What Happens During a Skin Biopsy?

If your medical provider isn’t sure about your condition from a visual examination, they’ll likely order a skin biopsy. A skin biopsy is when your doctor removes some skin from your mole or dark spot and sends it to a lab for further analysis.

A pathologist will then inspect the skin material under a microscope. In most cases, they’ll be checking for cancer cells, but they can also diagnose actinic keratosis (a scaly and rough patch of skin), infections, and more.

How to Treat Dark Spots

Because dark spots have a variety of causes, there’s not one overarching treatment that works for everyone. Instead, you’ll need to work one-on-one with your medical provider to find the dark spot treatment that’s just right for you.

How Should You Treat Dark Spots and Discolorations?

The first step in any treatment is to address the underlying cause. For example, if your dark spots are caused by a skin condition like acne, psoriasis, or eczema, you’ll need to get that under control first.  Once you’ve got any catalysts under control, it’s time to start fighting back against the spots themselves. Chemical exfoliators, such as azelaic acid and lactic acid, can help to remove the top layer of skin and promote the production of new, unpigmented skin cells. Melanin-blocking creams, like kojic acid and tranexamic acid, can slow down the production of melanin in your skin. Finally, more intense treatments like laser therapy and microdermabrasion can stimulate the production of fresh cells.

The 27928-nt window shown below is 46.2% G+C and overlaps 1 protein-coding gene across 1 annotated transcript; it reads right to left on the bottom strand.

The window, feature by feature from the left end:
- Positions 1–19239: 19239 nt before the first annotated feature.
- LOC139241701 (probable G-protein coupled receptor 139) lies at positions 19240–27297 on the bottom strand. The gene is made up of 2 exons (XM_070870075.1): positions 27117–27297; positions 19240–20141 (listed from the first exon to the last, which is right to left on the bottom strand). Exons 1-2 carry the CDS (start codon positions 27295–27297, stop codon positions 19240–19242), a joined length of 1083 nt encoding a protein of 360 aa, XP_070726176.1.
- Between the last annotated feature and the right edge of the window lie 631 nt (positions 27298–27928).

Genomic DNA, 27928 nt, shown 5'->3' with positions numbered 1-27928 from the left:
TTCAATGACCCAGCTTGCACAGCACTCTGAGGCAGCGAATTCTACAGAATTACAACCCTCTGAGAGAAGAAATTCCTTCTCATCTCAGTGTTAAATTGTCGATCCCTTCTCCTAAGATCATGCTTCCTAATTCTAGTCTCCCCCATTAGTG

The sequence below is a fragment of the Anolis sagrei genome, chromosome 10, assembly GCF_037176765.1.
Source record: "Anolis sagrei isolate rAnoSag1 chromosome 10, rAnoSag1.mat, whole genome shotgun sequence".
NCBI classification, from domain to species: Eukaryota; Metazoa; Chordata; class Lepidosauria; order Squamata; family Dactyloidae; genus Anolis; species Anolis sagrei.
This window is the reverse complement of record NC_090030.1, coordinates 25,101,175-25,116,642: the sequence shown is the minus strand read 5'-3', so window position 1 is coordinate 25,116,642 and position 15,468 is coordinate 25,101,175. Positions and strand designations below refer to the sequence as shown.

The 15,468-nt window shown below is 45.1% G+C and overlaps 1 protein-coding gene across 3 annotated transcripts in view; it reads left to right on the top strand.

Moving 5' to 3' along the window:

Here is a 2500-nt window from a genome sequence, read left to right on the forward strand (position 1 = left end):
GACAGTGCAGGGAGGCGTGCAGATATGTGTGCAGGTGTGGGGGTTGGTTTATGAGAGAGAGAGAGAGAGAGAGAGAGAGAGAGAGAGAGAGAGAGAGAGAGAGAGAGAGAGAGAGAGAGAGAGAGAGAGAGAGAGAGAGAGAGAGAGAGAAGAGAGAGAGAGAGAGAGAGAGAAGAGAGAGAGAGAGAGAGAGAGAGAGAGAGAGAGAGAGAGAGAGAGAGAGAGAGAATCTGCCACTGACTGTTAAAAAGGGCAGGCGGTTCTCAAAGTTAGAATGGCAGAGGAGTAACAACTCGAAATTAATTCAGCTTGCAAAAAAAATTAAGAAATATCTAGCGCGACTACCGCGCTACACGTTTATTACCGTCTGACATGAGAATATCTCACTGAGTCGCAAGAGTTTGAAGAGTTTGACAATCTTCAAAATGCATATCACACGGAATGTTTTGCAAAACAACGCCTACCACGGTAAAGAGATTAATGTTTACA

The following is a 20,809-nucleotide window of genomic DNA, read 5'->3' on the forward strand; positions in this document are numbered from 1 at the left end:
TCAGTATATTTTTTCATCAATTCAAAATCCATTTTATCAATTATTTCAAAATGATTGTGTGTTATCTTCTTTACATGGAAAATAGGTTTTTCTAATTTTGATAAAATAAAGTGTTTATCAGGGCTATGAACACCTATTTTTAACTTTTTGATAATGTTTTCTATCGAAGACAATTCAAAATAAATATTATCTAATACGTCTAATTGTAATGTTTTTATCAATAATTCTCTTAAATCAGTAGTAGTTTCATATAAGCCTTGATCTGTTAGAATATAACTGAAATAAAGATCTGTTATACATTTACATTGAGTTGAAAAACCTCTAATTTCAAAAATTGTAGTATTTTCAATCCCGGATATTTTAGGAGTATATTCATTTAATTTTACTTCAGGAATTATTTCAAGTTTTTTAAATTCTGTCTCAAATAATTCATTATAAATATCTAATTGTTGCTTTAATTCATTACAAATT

How Do Melanin-Blocking Creams Help With Hyperpigmentation?

The melanin-blocking cream hydroquinone blocks the production of melanin. They do this by inhibiting the formation of tyrosine, an amino acid that is crucial in the melanin production process.

Generally, you’ll use hydroquinone cream every day for three months, but no longer than that, as with prolonged use it can actually make discoloration worse. You should start noticing results after a few months. They can be used to fade acne scars or treat melasma.

How Do Laser Therapy and Microdermabrasion Help With Hyperpigmentation?

More intense treatments such as laser therapy and microdermabrasion also work to stimulate the production of new skin cells. With laser therapy, light penetrates the top layer of skin to target and destroy the melanocytes underneath. Microdermabrasion, on the other hand, creates a series of microscopic wounds on the top layer of skin, increasing blood flow and healing to these regions.

Tips for Preventing Dark Spots